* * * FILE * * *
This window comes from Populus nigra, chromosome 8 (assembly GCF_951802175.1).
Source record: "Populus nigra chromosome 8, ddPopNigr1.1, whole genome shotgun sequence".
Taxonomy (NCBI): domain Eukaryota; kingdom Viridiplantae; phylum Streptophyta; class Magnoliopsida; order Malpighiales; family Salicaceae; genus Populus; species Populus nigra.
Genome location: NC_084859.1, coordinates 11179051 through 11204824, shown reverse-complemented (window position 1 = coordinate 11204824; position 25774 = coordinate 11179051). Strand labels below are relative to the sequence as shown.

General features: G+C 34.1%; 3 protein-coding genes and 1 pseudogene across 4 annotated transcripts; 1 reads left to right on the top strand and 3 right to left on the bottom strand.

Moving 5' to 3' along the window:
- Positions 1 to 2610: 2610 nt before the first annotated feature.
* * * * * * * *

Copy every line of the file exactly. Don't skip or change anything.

This window comes from Populus nigra, chromosome 8 (assembly GCF_951802175.1).
Source record: "Populus nigra chromosome 8, ddPopNigr1.1, whole genome shotgun sequence".
Taxonomy (NCBI): domain Eukaryota; kingdom Viridiplantae; phylum Streptophyta; class Magnoliopsida; order Malpighiales; family Salicaceae; genus Populus; species Populus nigra.
Genome location: NC_084859.1, coordinates 11179051 through 11204824, shown reverse-complemented (window position 1 = coordinate 11204824; position 25774 = coordinate 11179051). Strand labels below are relative to the sequence as shown.

General features: G+C 34.1%; 3 protein-coding genes and 1 pseudogene across 4 annotated transcripts; 1 reads left to right on the top strand and 3 right to left on the bottom strand.

Moving 5' to 3' along the window:
- Positions 1 to 2610: 2610 nt before the first annotated feature.